This is a story of our moment, filled with iPads and cellphones, with the hectic day-to-day push and pull of life and the commitments of memory and old relationships. There are some of Ware’s tropes throughout—visual repetition and the importance of key locations in Chicago, the desire to affect change and the inability to do so, the rigorous attention to composition and uncluttered storytelling. But in Building Stories, these tropes are undercut by the lack of a master narrative that establishes and fixes the pieces together. Instead each book carves out a piece of the overall narrative, often leaving the rest to the side, offering only glimpses of the wider world in which the scene is set.
In one of my favorite sequences, presented in the larger broadsheet whose first word is “god…,” we get a sense of the range of sentiments and characterizations that are at play in these stories. This sequence begins with our unnamed protagonist pushing a stroller while jogging through her neighborhood in Oak Park (northwest of Chicago). Huffing and puffing her way along the tree-lined streets, she passes the Frank Lloyd Wright Home and Studio on Chicago Avenue, built in 1899, which Wright lived in until 1909, commenting “…sometimes I really hate it here… [….] but that’s the price you pay for living near a ‘tourist attraction,’ I guess…” As she passes the tourists lining up to tour Wright’s home, a tour guide’s explanatory text appears, but is cut off by the panel border, emphasizing that this is our protagonist’s narrative, not one that relies on a master narrative with claims to a broader aesthetic history.
As she moves further south, she passes the Prairie-style Arthur Heurtly House, another Wright design built in 1902, which occupies its own panel and dwarfs her presence, though is not identified by name. The panels on the rest of the page are drawn from her memories of moving in to their new home with her husband and infant daughter, not her immediate surroundings.
A few pages later (and a couple of blocks south), she runs into a former friend outside the First United Church of Oak Park on Kenilworth and Lake, who explains that he works just across the street in Unity Temple, built between 1905 and 1908, another notable Wright building. As she continues, she continues down the length of Unity Temple, which stretches over the bottom of the page.
All of these elements form the backdrop of our protagonist’s progress, standing in for an aesthetic tradition—Wright’s architectural evolution, which deeply influenced not just the local aesthetics of Oak Park, Illinois, but a wide range of American artists, including Chris Ware—that exists only as background.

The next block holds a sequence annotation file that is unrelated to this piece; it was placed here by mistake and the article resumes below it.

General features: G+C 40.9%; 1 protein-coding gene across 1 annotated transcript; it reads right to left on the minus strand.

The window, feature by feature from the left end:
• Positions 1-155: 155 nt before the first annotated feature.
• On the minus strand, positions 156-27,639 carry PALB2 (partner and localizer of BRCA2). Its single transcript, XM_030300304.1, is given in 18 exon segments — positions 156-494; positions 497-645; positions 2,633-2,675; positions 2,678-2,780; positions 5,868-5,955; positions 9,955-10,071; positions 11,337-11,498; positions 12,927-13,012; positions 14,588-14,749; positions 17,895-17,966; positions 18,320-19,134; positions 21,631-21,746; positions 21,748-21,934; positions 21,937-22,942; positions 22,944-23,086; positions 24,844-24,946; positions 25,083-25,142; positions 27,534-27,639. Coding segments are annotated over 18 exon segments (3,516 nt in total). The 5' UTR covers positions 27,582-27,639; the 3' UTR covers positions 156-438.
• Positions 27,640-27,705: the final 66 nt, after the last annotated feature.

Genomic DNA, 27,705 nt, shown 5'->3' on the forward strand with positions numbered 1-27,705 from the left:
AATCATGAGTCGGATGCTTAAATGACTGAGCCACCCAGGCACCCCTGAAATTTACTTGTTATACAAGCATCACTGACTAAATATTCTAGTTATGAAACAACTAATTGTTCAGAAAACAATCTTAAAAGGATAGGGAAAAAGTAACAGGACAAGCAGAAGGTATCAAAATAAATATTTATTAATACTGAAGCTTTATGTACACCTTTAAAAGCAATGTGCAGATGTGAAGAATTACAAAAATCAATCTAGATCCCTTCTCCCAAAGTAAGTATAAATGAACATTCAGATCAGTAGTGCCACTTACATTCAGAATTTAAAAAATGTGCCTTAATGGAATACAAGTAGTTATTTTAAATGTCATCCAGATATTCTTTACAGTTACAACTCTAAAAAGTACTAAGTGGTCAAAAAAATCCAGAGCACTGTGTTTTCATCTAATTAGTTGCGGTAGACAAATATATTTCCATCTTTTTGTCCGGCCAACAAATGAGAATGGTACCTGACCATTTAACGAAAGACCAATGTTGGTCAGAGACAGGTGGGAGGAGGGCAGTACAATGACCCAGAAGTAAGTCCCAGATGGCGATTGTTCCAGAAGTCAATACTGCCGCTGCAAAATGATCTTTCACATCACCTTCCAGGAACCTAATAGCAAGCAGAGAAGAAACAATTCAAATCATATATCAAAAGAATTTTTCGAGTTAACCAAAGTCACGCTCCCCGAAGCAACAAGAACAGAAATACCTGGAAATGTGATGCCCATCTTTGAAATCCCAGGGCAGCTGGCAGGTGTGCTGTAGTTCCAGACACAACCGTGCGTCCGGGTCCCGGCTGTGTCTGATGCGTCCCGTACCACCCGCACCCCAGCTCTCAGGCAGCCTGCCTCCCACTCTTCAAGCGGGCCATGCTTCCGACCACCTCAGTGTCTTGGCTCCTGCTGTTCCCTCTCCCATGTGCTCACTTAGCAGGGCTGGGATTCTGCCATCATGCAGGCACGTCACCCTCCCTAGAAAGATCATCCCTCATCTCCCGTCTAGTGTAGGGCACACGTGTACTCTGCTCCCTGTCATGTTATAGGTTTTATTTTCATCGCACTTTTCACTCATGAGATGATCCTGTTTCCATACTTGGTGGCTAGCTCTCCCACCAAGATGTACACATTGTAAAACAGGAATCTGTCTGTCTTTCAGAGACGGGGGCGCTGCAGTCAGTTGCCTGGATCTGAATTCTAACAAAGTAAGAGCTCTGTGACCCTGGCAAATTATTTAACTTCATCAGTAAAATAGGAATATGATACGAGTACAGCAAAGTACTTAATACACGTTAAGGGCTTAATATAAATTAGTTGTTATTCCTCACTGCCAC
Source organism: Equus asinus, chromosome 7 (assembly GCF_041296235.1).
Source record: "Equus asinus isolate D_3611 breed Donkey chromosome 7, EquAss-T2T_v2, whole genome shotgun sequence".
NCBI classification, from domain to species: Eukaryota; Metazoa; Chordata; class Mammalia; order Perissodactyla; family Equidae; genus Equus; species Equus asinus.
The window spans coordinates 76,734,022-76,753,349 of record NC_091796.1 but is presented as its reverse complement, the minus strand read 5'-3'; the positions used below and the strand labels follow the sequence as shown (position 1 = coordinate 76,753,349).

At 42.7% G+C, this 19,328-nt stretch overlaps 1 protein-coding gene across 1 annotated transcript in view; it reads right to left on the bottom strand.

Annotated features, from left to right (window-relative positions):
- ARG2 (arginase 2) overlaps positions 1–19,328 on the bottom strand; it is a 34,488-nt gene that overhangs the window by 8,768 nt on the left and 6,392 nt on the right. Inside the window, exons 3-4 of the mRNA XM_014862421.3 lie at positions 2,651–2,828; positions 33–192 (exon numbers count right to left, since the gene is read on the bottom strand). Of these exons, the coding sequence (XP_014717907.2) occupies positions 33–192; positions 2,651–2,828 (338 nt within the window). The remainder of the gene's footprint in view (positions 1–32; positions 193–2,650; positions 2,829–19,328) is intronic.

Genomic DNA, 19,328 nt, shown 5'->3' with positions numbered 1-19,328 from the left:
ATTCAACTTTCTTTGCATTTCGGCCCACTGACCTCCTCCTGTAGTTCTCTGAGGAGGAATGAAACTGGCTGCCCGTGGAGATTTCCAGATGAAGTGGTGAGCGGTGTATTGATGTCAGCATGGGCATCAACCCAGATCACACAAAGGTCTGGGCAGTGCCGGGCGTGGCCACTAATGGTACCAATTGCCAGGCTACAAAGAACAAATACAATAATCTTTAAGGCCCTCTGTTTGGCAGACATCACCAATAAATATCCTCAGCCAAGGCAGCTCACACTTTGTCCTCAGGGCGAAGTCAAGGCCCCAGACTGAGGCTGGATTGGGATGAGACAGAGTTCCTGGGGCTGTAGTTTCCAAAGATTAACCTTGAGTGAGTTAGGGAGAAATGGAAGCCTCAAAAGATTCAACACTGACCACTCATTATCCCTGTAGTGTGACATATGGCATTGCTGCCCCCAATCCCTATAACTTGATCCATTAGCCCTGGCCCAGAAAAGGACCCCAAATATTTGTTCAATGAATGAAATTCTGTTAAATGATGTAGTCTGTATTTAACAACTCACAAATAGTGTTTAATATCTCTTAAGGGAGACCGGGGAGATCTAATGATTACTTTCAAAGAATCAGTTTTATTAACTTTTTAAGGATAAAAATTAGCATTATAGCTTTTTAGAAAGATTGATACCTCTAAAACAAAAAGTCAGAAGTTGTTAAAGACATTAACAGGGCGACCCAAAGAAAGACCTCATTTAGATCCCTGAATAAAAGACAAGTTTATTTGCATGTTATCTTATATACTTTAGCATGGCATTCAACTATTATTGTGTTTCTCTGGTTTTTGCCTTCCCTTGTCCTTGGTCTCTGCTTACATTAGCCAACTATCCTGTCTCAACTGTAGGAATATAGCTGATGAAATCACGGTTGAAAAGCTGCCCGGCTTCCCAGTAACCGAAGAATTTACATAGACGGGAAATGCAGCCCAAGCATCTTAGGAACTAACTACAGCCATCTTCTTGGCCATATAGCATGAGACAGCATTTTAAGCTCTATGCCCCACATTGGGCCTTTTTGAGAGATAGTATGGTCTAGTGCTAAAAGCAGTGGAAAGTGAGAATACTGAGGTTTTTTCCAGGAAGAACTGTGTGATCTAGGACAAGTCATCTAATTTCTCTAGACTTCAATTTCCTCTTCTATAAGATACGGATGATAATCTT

In Ware’s previous works like Jimmy Corrigan, history and personal narrative were intertwined; here, an entire aesthetic tradition serves as a backdrop for the intricate pattern of a character’s self-generated personal narrative. Later in the sequence, our protagonist nearly misses the memorial service of a friend due to the rapid decline in health of the family cat. When she finally attends the service (in a different comic) and gives a eulogy in Unity Temple, the setting in shown with Ware’s typical attention to the detail of the isometric interior, but goes verbally unmarked, as the focus is on our protagonist’s experience and memories of the moment, not its setting.
By shifting to the process of how these characters construct their own stories, while removing an easy reliance of formal and narrative cohesion, Building Stories marks a shift in Ware’s storytelling. This is a work that intentionally troubles the distinction between “book” and “box,” and leaves readers in the same state of flux as its characters, forced to construct a contingent narrative from the jumbled moments of life. As our protagonist recalls at one point, commenting on a dream she has of finding a book of her own life story: “All of the illustrations […] were so precise and clean it was like an architect had drawn them… There were so colorful and intricate… […] it wasn’t really a book, either… It was in … pieces, like, books falling apart out of a carton, maybe…but it was…beautiful…it made sense…”